8. This diary was found in Paris by illustrator Barroux, who hasn’t changed the words, but has brought them to life with simple but effective drawings. The soldier in question has never been identified, but his story would be one shared by many. The most striking thing for me was the physicality of WW1 - the relentlessness of the march-dig-sleep-repeat cycle must have been an ordeal in itself, and that’s before the actual warfare is taken into account. A stark reminder of the misery of war.


    9. An intriguing idea: A journal of a French soldier who fought in WWI is found. Illustrated (and translated into English), the soldier's words and thoughts come alive. The art was rather uninspiring. Some spreads used contrast and negative space quite effectively, but I didn't find many illustrations to be artistically impressive.


    10. It’s 100 years ago this year that WW1 began and yet forgotten mementos from that war still pop up and its unknown ghosts continue to speak to us in voices as fresh and human as any you’d hear today. I wouldn’t say Line of Fire is an amazing first hand account of the war, mostly because of the brevity of the writing, but it is a good example of living history and it does remind us of the mundanity of war as much as its horrors. Line of Fire is a brief but insightful look into the day-to-day [...]


    11. It's amazing that this is true: a man, Barroux, happened to spot rubbish being thrown out of a house for clearing. In that pile was a diary from World War I. Stunning isn't it?And this book is that diary. Barroux's childlike pictures for me capture the anonymous soldier's innocent outlook as he signs up and heads out to the coming war. The soldier's words are sparse - he's not a Wilfred Owen - but you constantly feel what he was feeling. And that is mainly exhaustion. He describes his marches, n [...]


    12. Supposedly this is an authentic diary from the first two months of WWI (1914) discovered not too long ago in France. Then, Barroux illustrated it. The introduction written by the War Horse author was the best part. He eloquently extols the value of this authentic voice and says, "Here you will find no high flown prose or poetry; no sophisticated explanations, no elaboration, no embroidery or exaggeration. It is simply the written record of a man" joining the war. True enough, and that's why to m [...]


    13. I saw Barroux talk last night as part of Edinburgh Book Festival's IDP:2043 events. His artwork was the most simple but, I don't know, maybe interesting of the lot, and when he was talking about the story behind Line of Fire, I really wanted to see it.He was walking down the street one day to find two men clearing out a basement onto the street and told him to feel free to take whatever he wanted. He found loads of paper and the likes, including a diary of a man who went away to fight in World W [...]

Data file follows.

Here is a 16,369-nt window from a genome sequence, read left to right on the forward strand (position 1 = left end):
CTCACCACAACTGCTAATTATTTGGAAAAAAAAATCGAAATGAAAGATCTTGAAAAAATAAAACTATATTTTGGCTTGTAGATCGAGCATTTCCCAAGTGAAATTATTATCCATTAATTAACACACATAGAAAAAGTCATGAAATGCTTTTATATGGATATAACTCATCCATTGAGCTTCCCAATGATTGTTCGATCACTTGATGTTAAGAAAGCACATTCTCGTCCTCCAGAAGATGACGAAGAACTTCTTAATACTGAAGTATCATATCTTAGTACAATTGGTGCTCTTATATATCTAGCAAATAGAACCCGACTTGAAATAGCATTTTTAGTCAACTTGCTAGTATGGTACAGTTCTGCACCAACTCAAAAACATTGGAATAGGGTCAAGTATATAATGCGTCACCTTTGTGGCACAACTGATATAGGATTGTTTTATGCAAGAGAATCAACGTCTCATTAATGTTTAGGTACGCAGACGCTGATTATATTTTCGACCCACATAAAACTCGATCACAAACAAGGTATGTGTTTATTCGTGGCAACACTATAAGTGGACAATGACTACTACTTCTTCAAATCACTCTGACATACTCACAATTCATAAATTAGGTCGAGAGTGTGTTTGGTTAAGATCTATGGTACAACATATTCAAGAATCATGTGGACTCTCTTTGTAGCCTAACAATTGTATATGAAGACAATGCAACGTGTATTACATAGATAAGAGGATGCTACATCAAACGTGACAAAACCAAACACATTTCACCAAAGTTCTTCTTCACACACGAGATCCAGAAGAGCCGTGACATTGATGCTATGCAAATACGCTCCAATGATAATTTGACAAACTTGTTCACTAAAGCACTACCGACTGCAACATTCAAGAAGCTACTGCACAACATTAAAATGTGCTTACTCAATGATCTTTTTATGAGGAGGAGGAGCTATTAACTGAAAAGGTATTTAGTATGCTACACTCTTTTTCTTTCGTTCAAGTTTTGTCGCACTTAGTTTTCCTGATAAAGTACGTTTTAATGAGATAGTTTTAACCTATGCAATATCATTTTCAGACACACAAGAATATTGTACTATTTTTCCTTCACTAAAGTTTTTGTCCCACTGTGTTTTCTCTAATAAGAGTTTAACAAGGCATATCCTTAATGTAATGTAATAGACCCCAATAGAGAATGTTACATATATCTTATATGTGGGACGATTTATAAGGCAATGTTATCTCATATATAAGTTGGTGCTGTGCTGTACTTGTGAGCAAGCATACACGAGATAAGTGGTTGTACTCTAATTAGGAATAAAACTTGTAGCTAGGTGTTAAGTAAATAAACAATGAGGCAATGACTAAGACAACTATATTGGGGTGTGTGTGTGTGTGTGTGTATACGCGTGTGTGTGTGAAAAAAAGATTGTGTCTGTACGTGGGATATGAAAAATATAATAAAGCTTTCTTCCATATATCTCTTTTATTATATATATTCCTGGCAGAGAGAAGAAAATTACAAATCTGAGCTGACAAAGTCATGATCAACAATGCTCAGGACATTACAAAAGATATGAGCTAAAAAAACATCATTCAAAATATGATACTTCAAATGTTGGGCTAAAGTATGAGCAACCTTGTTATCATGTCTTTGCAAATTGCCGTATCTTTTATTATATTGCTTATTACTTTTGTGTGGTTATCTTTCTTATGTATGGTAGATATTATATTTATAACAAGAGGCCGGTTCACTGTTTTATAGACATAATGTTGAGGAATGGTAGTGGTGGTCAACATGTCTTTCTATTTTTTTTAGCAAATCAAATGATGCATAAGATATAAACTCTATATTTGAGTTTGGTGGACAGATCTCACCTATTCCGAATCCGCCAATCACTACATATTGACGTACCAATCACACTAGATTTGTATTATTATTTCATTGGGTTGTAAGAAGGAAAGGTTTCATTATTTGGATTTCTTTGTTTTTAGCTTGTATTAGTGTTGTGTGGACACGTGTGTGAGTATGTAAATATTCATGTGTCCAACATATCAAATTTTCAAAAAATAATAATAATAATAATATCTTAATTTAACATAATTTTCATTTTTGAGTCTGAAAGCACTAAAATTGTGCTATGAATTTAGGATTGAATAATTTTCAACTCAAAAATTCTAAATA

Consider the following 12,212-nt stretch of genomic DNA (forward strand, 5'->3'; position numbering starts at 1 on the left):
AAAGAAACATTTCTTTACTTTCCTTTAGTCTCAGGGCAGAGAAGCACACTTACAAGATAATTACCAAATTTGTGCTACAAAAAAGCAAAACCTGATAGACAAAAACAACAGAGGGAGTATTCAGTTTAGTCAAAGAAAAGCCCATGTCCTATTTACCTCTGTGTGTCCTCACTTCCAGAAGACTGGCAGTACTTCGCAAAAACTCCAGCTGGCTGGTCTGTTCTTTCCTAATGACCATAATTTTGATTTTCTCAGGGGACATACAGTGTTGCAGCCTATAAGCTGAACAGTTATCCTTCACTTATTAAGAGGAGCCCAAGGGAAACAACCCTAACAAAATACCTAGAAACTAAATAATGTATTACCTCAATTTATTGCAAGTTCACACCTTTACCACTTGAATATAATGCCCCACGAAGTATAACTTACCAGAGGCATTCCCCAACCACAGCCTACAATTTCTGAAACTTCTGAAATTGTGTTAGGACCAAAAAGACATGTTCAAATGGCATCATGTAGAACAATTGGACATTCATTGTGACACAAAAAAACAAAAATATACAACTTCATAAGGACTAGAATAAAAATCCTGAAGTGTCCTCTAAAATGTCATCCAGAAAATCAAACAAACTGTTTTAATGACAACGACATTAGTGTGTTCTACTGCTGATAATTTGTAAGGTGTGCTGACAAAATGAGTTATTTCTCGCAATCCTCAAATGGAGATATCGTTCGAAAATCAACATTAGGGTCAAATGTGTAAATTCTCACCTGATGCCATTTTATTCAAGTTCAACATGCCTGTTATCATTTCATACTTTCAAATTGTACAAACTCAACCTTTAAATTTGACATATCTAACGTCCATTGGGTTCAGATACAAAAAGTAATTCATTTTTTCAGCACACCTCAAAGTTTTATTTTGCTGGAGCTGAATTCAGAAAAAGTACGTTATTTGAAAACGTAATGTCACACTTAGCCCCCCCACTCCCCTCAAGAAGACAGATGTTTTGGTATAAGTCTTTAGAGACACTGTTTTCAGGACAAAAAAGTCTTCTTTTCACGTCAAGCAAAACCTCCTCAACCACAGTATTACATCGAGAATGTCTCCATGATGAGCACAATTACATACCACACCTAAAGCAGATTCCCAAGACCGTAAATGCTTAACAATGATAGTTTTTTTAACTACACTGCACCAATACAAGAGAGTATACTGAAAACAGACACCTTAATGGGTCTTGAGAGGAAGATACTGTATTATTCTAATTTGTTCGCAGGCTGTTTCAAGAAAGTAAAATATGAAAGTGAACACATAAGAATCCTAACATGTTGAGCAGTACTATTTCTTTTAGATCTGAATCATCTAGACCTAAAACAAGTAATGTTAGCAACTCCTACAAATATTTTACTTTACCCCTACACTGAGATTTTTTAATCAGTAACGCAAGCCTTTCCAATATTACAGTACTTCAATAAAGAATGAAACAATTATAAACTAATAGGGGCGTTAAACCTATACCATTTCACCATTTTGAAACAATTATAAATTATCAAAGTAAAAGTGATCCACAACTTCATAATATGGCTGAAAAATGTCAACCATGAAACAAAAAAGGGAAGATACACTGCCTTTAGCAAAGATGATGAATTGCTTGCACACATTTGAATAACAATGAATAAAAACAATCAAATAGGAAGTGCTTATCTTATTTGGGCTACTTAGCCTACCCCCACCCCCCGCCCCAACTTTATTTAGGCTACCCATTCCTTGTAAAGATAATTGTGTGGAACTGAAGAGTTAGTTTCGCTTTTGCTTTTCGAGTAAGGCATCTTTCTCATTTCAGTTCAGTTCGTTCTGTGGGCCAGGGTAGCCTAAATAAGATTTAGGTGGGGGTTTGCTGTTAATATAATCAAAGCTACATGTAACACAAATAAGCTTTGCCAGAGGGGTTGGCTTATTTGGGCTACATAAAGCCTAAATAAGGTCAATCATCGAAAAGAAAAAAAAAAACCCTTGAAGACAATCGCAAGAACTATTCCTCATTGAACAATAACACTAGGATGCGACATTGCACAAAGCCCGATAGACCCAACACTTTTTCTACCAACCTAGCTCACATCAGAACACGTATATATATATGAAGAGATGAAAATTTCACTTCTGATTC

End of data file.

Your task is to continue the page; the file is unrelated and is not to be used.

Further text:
14. Illustrated diary of a WWI French foot soldier. After an introduction Michael Morpurgo stressing the importance of listening to the real voices of World War I, we are shown Barroux walking through the streets of Paris and seeing a diary in a pile of papers from a recently cleaned basement. In the following pages, the soldier’s words recorded in the diary tell the story of leaving his family, mobilizing with other soldiers, brief combat, injury, and returning to the field. Barroux’s black cha [...]


    15. I can appreciate practically all historical reflections, esp in the graphic novel format, and this book is a stellar portal to the like of an army Frenchman in WWI. The idea of basing it off a rescued abandoned journal is priceless. I think materials like this should exist so younger humans can experience a brief witnessing of the war. The text books on the subject don't have real talk like this diary. The text book puts literal numerical measurements on trench warfare, this book lived it. I lik [...]


    16. A great back story to how this book came to be but the final product falls flat for me and I can't help but thinking this is a missed opportunity.The artist stumbled across an old WW1 diary and went on to illustrate the words which covers the first 2 months of the war from a french soldier's perspective. The soldier wrote very short and simple entries, and many were repeats of what had happened the day before. What is desperately missing here is context. Further information on what happened to t [...]


    17. Barrouxin "Line of Fire: Diart of an Unknown Soldier" (Phoenix Yard, 2014) kertoo ranskalaisen rintamamiehen kokemuksista ensimmäisessä maailmansodassa. Taustatarina on mielenkiintoinen: sarjakuvataiteilija löysi sattumalta tuntemattomaksi jääneen maanmiehensä päiväkirjan, jossa tämä kertoi kokemuksistaan sodan ensimmäisinä kuukausina. Ei ole tiedossa, miten hänelle lopulta oikein kävi, sillä päiväkirjan viimeiset merkinnät ovat sotasairaalasta syyskuulta 1914.Tuntemattoman sot [...]